The patient was then brought to the OR, prepped and draped in the usual fashion for a VATS lobectomy and a three incisions technique starting from the hilum was done (Figure 7). The chest cavity was inspected and no other lesions were found. The tumor was at the same level that we saw in the 3D planning (Figure 8). We opened the mediastinal pleura, stapled the left upper lobe vein and it was possible to do a difficult and laborious dissection of the first branch of the PA (Figure 9) that was stapled and the surgery then was easy and fast. Figure 10 shows the comparison of the surgical field and the 3D model. The hilar lesion was a pulmonary adenocarcinoma and the second lesion was benign. A mediastinal node (station 5) was microscopically positive. The patient had an uneventful postoperative time and was discharged in the 4th PO day. Adjuvant chemotherapy was indicated. Figure 11 shows the 3D printed model with QR Code TAG (A) and 3D mixed reality as seen in the M3DMIX app (B). Figure 12 shows “magic cube” with QR Code TAG (A) and 3D augmented reality as seen in the M3DMIX app (B).

Figure 7 The case: VATS left upper lobectomy (6). VATS, video-assisted thoracoscopic surgery. Available online: http://www.asvide.com/article/view/25826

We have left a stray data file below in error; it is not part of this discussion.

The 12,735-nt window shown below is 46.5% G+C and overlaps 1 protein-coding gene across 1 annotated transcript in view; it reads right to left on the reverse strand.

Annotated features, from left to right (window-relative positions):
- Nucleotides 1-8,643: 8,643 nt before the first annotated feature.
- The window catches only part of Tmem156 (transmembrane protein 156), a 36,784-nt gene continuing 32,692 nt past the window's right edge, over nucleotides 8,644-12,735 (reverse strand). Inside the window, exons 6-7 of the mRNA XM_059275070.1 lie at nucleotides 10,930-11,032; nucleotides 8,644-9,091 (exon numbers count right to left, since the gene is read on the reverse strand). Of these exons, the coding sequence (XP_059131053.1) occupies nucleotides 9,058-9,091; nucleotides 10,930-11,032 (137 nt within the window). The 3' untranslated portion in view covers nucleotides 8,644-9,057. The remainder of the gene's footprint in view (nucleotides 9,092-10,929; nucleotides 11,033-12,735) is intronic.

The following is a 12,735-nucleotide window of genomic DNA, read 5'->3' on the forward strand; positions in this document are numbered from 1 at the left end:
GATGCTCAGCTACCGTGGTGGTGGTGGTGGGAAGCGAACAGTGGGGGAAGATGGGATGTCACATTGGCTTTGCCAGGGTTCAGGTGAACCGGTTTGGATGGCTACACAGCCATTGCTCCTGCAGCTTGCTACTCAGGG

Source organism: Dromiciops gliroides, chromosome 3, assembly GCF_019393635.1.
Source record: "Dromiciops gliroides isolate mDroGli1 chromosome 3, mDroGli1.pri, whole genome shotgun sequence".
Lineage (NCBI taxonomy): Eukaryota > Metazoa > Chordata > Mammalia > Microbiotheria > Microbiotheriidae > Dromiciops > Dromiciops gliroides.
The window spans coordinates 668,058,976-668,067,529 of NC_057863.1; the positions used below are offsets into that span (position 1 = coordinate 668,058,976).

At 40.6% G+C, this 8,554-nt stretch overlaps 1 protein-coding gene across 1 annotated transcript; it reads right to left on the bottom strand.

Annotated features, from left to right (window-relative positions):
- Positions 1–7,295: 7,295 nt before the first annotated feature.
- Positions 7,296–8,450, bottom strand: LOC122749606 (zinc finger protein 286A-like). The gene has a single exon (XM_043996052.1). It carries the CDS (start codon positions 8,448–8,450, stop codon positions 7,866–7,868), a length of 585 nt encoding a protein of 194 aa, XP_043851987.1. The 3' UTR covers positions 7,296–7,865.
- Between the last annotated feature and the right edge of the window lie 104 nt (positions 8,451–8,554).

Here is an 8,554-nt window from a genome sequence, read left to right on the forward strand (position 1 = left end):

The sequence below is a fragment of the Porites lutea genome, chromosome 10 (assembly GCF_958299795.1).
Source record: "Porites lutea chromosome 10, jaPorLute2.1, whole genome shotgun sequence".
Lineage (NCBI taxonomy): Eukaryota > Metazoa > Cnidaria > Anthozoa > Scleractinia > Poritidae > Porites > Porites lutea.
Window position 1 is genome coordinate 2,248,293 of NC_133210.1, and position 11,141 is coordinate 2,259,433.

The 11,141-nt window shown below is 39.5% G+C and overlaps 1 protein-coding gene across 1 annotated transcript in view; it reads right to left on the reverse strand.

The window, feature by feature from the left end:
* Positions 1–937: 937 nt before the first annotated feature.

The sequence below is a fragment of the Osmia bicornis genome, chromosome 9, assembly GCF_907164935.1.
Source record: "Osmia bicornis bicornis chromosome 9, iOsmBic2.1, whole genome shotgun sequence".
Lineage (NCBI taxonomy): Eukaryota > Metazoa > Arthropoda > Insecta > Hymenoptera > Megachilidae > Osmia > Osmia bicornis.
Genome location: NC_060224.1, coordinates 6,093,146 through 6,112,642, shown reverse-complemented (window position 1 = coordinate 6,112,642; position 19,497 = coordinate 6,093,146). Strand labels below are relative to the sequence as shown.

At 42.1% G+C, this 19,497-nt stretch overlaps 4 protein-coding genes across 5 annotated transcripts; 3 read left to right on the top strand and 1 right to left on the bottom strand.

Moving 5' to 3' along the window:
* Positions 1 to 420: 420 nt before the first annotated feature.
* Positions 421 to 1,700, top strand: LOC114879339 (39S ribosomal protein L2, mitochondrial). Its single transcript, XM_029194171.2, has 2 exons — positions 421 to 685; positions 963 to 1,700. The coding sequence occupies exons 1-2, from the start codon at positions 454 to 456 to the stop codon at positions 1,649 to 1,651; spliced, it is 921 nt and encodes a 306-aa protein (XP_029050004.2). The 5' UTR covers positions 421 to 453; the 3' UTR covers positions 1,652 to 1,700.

Figure 8 First vision on video-assisted thoracoscopic surgery (VATS) of the left upper lobe (LUL) hilum showing the tumor and the retracted hilum at the level of first branch of the pulmonary artery.
Figure 9 Stapled left upper lobe (LUL) vein and dissection of the first pulmonary artery (PA) branch that was encased by the tumor.
Figure 10 Comparison of the surgical field in the video-assisted thoracoscopic (VATS) procedure and the 3D reconstruction showing the tumor over the artery as expected.
Figure 11 3D printed model with QR Code TAG (A) and 3D mixed reality as seen in the M3DMIX app (B).
Figure 12 The “magic cube” with QR Code TAG (A) and 3D augmented reality as seen in the M3DMIX app (B).

Conclusions

The 3D model was very accurate and helped planning and executing this operation. Display of patient’s 3D data through VR, MR and AR is a useful tool for surgical planning by providing the surgeon with a true and spatially accurate representation of the patient’s anatomy. We plan to use this tool as an adjuvant mean in all anatomic pulmonary resections.


Acknowledgements

None.


Footnote

Conflicts of Interest: Joao Borges is shareholder and CTO of P3DMED; Elias Hoffmann is a Technician of P3DMED. The other authors have no conflicts of interest to declare.

Informed Consent: written informed consent was obtained from the patient for publication of this Brief Report and any accompanying images.


References

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  3. Frajhof L, Borges J, Hoffmann E, et al. 3D model as seen in the App (mobile phone or tablet). Asvide 2018;5:611. Available online: http://www.asvide.com/article/view/25824
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  6. Frajhof L, Borges J, Hoffmann E, et al. The case: VATS left upper lobectomy. Asvide 2018;5:613. Available online: http://www.asvide.com/article/view/25826
doi: 10.21037/jovs.2018.06.02
Cite this article as: Frajhof L, Borges J, Hoffmann E, Lopes J, Haddad R. Virtual reality, mixed reality and augmented reality in surgical planning for video or robotically assisted thoracoscopic anatomic resections for treatment of lung cancer. J Vis Surg 2018;4:143.